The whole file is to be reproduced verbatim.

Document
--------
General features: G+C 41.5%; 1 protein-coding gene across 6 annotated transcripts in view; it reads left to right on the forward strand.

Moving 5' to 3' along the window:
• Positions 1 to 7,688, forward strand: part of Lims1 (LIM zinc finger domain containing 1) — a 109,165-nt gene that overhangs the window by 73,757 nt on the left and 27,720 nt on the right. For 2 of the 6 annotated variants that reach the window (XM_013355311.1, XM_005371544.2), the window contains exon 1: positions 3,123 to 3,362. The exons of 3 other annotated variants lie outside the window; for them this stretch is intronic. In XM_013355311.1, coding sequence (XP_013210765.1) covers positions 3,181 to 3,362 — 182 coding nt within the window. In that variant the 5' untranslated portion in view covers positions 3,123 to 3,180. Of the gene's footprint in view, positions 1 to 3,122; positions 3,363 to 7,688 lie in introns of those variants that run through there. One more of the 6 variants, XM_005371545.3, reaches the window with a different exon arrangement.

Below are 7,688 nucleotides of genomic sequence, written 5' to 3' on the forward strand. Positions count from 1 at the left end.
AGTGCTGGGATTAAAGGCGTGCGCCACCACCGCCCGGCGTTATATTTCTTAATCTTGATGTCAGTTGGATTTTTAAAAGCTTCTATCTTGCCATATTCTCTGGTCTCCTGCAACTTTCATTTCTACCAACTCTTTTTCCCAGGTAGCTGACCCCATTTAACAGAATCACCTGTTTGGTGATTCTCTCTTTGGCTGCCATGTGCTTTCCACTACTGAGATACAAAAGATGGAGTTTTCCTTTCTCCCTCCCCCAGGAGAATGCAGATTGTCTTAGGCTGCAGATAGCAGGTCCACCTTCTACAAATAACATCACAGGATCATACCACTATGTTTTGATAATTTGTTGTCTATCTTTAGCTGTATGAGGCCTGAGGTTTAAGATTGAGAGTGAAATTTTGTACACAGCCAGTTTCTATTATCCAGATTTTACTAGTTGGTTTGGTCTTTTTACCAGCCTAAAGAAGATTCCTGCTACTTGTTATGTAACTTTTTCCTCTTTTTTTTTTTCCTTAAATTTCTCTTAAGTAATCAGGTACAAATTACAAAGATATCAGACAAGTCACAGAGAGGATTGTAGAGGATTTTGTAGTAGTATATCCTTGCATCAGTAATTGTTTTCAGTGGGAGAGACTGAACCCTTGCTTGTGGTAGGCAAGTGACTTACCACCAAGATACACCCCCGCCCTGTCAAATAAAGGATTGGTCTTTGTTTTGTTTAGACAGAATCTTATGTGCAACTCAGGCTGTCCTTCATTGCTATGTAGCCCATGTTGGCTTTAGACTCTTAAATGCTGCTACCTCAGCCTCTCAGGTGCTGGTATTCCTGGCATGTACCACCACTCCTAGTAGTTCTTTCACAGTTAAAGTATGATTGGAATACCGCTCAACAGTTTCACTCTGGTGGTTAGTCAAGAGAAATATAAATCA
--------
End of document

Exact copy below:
General features: G+C 41.5%; 1 protein-coding gene across 6 annotated transcripts in view; it reads left to right on the forward strand.

Moving 5' to 3' along the window:
• Positions 1 to 7,688, forward strand: part of Lims1 (LIM zinc finger domain containing 1) — a 109,165-nt gene that overhangs the window by 73,757 nt on the left and 27,720 nt on the right. For 2 of the 6 annotated variants that reach the window (XM_013355311.1, XM_005371544.2), the window contains exon 1: positions 3,123 to 3,362. The exons of 3 other annotated variants lie outside the window; for them this stretch is intronic. In XM_013355311.1, coding sequence (XP_013210765.1) covers positions 3,181 to 3,362 — 182 coding nt within the window. In that variant the 5' untranslated portion in view covers positions 3,123 to 3,180. Of the gene's footprint in view, positions 1 to 3,122; positions 3,363 to 7,688 lie in introns of those variants that run through there. One more of the 6 variants, XM_005371545.3, reaches the window with a different exon arrangement.

Below are 7,688 nucleotides of genomic sequence, written 5' to 3' on the forward strand. Positions count from 1 at the left end.
AGTGCTGGGATTAAAGGCGTGCGCCACCACCGCCCGGCGTTATATTTCTTAATCTTGATGTCAGTTGGATTTTTAAAAGCTTCTATCTTGCCATATTCTCTGGTCTCCTGCAACTTTCATTTCTACCAACTCTTTTTCCCAGGTAGCTGACCCCATTTAACAGAATCACCTGTTTGGTGATTCTCTCTTTGGCTGCCATGTGCTTTCCACTACTGAGATACAAAAGATGGAGTTTTCCTTTCTCCCTCCCCCAGGAGAATGCAGATTGTCTTAGGCTGCAGATAGCAGGTCCACCTTCTACAAATAACATCACAGGATCATACCACTATGTTTTGATAATTTGTTGTCTATCTTTAGCTGTATGAGGCCTGAGGTTTAAGATTGAGAGTGAAATTTTGTACACAGCCAGTTTCTATTATCCAGATTTTACTAGTTGGTTTGGTCTTTTTACCAGCCTAAAGAAGATTCCTGCTACTTGTTATGTAACTTTTTCCTCTTTTTTTTTTTCCTTAAATTTCTCTTAAGTAATCAGGTACAAATTACAAAGATATCAGACAAGTCACAGAGAGGATTGTAGAGGATTTTGTAGTAGTATATCCTTGCATCAGTAATTGTTTTCAGTGGGAGAGACTGAACCCTTGCTTGTGGTAGGCAAGTGACTTACCACCAAGATACACCCCCGCCCTGTCAAATAAAGGATTGGTCTTTGTTTTGTTTAGACAGAATCTTATGTGCAACTCAGGCTGTCCTTCATTGCTATGTAGCCCATGTTGGCTTTAGACTCTTAAATGCTGCTACCTCAGCCTCTCAGGTGCTGGTATTCCTGGCATGTACCACCACTCCTAGTAGTTCTTTCACAGTTAAAGTATGATTGGAATACCGCTCAACAGTTTCACTCTGGTGGTTAGTCAAGAGAAATATAAATCA